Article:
October 6, 2022
The United States Cybersecurity and Facilities Security Company(CISA)and the Department of Energy this week issued guidance on mitigating attacks versus uninterruptible power supply (UPS) gadgets. The two federal government companies know risk actors targeting internet-connected UPS devices-- often abusing default login credentials-- and they advise instantly eliminating internet access to the management interface of these…

The United States Cybersecurity and Facilities Security Company(CISA)and the Department of Energy this week issued guidance on mitigating attacks versus uninterruptible power supply (UPS) gadgets.

The two federal government companies know risk actors targeting internet-connected UPS devices– often abusing default login credentials– and they advise instantly eliminating internet access to the management interface of these gadgets.

Developed to supply emergency power when normal source of power are lost, UPS gadgets are connected to networks for power tracking and routine upkeep, or simply for benefit.

To prevent potential attacks targeting UPSs, companies are encouraged to mention all such gadgets within their environments and ensure they are not available from the web.

[READ: CISA Releases Final IPv6 Security Assistance for Federal Agencies]

If a UPS device must be accessible from the internet, organizations must use defenses such as multifactor authentication, using a virtual private network (VPN), and strong, difficult-to-guess passwords.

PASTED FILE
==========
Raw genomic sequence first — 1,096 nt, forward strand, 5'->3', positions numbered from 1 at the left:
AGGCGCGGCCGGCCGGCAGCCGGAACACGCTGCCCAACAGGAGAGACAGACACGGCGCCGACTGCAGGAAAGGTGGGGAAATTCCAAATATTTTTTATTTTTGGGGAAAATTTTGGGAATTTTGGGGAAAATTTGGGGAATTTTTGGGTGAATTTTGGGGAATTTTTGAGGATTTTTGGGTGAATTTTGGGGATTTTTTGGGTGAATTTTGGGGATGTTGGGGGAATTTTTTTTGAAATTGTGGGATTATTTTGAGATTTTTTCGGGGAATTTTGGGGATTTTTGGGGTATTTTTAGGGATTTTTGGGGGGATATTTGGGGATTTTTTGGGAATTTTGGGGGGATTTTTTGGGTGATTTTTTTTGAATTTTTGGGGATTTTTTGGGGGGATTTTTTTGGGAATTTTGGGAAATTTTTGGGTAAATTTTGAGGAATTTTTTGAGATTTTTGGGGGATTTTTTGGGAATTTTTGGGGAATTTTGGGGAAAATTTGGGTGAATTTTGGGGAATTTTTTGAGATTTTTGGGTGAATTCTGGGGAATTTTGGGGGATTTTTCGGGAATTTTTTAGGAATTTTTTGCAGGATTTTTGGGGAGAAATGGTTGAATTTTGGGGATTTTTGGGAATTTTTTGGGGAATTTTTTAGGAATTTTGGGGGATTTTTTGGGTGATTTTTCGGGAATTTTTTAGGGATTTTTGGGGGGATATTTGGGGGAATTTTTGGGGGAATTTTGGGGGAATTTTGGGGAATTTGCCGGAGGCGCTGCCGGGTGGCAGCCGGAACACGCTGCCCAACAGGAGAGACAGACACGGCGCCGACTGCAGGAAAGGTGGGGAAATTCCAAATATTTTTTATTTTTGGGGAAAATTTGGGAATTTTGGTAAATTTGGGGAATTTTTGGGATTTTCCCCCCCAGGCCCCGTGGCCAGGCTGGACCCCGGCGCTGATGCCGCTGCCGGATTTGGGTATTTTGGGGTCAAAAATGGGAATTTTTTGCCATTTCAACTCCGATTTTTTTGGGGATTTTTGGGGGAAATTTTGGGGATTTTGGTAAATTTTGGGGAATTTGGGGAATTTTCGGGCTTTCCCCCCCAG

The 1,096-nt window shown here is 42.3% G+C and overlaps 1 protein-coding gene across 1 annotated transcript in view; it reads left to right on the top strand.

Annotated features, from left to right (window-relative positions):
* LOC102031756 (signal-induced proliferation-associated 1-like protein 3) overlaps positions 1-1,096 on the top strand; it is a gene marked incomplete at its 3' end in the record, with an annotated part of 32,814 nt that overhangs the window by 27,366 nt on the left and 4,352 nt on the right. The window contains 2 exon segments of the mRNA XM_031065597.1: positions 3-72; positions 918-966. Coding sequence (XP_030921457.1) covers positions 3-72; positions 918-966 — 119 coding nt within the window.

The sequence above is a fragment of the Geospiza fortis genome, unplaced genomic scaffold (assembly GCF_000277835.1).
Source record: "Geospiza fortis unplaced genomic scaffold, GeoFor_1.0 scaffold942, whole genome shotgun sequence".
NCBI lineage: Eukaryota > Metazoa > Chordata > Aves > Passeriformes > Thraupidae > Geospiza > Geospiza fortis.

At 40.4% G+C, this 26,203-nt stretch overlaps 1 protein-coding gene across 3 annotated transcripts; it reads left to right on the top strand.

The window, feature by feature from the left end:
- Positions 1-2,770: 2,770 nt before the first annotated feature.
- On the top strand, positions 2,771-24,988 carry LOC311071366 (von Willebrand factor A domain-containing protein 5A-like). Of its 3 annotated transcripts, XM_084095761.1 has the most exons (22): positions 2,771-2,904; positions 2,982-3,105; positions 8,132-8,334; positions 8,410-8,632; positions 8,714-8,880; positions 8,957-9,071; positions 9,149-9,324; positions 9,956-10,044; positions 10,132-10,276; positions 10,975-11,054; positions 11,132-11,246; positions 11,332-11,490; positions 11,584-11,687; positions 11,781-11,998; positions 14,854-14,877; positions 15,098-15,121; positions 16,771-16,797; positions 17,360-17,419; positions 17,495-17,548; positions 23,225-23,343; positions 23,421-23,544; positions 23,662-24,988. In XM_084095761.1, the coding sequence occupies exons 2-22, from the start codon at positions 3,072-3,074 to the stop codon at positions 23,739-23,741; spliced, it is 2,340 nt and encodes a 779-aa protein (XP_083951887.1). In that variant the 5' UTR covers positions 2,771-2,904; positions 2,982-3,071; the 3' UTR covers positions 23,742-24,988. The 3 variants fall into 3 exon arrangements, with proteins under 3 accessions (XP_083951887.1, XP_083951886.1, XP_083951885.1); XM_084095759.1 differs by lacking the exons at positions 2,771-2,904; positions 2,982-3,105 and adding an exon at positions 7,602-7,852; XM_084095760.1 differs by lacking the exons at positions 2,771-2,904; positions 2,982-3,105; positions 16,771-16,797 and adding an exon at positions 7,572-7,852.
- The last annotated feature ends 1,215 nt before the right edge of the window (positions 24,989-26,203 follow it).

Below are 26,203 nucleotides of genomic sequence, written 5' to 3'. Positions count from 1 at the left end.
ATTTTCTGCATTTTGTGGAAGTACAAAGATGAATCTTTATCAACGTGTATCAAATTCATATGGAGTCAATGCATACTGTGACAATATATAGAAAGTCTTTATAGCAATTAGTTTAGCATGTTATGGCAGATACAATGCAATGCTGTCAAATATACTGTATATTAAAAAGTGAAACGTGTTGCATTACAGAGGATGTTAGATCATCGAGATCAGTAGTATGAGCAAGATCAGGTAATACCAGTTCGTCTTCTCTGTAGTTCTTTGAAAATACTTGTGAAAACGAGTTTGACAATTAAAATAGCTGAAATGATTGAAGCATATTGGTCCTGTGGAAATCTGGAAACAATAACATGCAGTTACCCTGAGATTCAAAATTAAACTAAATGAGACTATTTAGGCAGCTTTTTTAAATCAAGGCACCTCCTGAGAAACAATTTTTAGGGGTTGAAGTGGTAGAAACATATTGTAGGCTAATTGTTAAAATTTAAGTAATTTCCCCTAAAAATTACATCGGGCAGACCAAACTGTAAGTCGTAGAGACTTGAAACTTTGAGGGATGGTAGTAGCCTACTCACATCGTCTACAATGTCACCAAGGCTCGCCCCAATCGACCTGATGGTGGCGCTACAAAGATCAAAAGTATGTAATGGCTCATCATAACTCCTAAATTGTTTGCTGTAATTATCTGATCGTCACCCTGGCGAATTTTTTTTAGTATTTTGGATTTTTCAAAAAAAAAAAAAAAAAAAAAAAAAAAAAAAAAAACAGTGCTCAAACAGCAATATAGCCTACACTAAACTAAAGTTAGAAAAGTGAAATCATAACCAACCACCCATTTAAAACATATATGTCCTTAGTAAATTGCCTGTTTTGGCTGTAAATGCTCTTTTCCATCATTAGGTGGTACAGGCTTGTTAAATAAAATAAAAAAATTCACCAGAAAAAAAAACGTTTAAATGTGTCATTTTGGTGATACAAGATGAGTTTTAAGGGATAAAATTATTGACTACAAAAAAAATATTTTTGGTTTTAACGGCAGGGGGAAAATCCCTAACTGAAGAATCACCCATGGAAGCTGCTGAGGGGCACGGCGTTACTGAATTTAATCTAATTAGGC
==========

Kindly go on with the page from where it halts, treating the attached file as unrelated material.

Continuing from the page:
Moreover, companies need to check their UPS devices for default usernames and passwords and alter those.

CISA likewise recommends that companies embrace login timeout/lockout features, in addition to sticking to strong password requirements for UPS devices and comparable systems.

UPS devices are likewise prone to vulnerabilities that hazard actors might attempt to exploit in attacks. Earlier this month, details were released on vulnerabilities impacting millions of UPSs from Schneider Electric subsidiary APC, which could be exploited remotely to alter gadget operations and trigger physical damage.

Another security hole in the very same devices might allow assaulters to modify the firmware of the UPS and accomplish long-lasting persistence on the network.

Related: CISA Alerts Crucial Facilities Organizations of Foreign Impact Operations

Related: CISA Releases Guidance on Getting Enterprise Mobile Devices

Related: NSA, CISA Concern Assistance on Picking and Securing VPNs


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